University of Northampton installs biomass heating system

By University of Northampton | August 03, 2017

Northampton has had a recent addition to its skyline in the shape of a 26-metre flue shaft, complete with LED screen, which is part of the University of Northampton’s new energy center located on its Waterside Campus.

The University has worked closely with sustainable energy specialists, Vital Energi to construct the energy center and marked the completion in a special ceremony on 1 August where the screen was officially switched on by Professor Nick Petford, vice chancellor of the University of Northampton.

The energy center has been designed to produce less emissions that traditional systems and will save over 1,000 tons of CO2 in the short term by using woodchip biomass and gas to provide hot water and low carbon heating to buildings around the campus.

This will rise to 2,200 tons annually once the combined-heat-and-power engine is added to the center. This is the equivalent of taking 431 cars off the road each year.

The flue shaft is approximately the height of three London buses and its unique 12 meter-high LED screen, fitted by screen experts digiLED, will be showcasing the University at the gateway to the town on the Bedford Road.

Bob Griggs, project director at the University of Northampton said, “We are delighted to have the opportunity to develop the University’s commitment to its sustainability agenda and environmental infrastructure has been a key factor in the planning and construction of the Waterside Campus. By working with Vital Energi we have a sustainable, future proof heating network which will service the campus well.”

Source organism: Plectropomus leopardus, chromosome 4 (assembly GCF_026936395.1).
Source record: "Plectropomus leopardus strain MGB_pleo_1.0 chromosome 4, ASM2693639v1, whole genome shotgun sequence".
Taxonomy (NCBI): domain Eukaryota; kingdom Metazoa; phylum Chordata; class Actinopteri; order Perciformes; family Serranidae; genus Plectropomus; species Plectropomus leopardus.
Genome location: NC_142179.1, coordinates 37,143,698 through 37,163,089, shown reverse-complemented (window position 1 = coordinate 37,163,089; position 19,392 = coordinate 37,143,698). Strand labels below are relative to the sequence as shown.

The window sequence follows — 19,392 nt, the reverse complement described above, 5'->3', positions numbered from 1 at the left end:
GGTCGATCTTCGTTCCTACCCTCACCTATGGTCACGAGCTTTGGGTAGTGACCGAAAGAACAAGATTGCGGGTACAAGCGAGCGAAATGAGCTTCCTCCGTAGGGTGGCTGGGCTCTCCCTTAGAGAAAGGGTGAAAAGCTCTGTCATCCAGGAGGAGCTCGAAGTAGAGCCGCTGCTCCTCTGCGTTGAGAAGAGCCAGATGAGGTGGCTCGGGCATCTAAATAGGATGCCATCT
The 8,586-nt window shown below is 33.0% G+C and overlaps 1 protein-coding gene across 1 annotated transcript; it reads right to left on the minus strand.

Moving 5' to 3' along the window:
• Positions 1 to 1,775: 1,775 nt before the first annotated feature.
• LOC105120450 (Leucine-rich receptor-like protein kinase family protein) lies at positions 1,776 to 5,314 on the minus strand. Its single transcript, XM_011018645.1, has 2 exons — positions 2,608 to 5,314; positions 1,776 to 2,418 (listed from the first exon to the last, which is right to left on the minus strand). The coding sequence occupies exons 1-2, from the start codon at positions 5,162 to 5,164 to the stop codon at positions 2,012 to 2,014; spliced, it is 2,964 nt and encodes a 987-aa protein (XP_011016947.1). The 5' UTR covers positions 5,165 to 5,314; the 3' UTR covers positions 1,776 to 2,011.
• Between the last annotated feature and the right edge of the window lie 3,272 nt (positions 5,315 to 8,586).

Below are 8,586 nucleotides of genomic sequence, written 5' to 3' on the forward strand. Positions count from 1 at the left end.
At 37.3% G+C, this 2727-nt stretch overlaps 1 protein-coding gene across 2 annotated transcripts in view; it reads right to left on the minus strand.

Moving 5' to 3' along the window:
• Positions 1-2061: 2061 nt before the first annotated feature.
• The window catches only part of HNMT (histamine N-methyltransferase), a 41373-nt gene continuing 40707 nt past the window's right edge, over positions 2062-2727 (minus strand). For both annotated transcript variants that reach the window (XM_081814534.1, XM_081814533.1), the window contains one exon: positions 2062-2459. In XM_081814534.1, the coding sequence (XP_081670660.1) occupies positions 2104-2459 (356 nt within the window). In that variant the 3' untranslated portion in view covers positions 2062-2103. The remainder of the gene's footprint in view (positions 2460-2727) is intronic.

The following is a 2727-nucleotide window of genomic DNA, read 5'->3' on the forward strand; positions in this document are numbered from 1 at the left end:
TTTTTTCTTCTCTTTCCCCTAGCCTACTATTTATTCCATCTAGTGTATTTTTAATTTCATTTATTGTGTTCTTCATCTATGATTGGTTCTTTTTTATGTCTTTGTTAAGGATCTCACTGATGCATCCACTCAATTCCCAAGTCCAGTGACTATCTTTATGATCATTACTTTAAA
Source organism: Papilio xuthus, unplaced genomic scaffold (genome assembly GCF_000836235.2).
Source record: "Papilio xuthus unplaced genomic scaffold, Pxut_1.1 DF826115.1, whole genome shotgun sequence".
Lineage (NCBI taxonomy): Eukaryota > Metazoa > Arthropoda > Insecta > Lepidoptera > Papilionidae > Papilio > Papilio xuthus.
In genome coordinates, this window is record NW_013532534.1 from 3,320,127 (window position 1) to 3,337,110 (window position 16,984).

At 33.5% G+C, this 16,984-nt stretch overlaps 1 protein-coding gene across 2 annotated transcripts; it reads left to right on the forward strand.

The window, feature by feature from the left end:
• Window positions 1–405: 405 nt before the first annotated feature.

Mike Cooke, regional director at Vital Energi, commented, “Creating a renewable energy solution for a new town center campus is an ambitious objective, however the University has achieved this whilst demonstrating their commitment to sustainability. From the energy center’s unique architecture and cladding through to the LED screen of the flue shaft, the scheme creates a great example for the industry.”

The University’s Waterside Campus is currently being built on a former 58-acre brownfield site on the banks of the River Nene close to Northampton town center. Work started in July 2015, and the campus will open in September 2018 ready for the new academic year.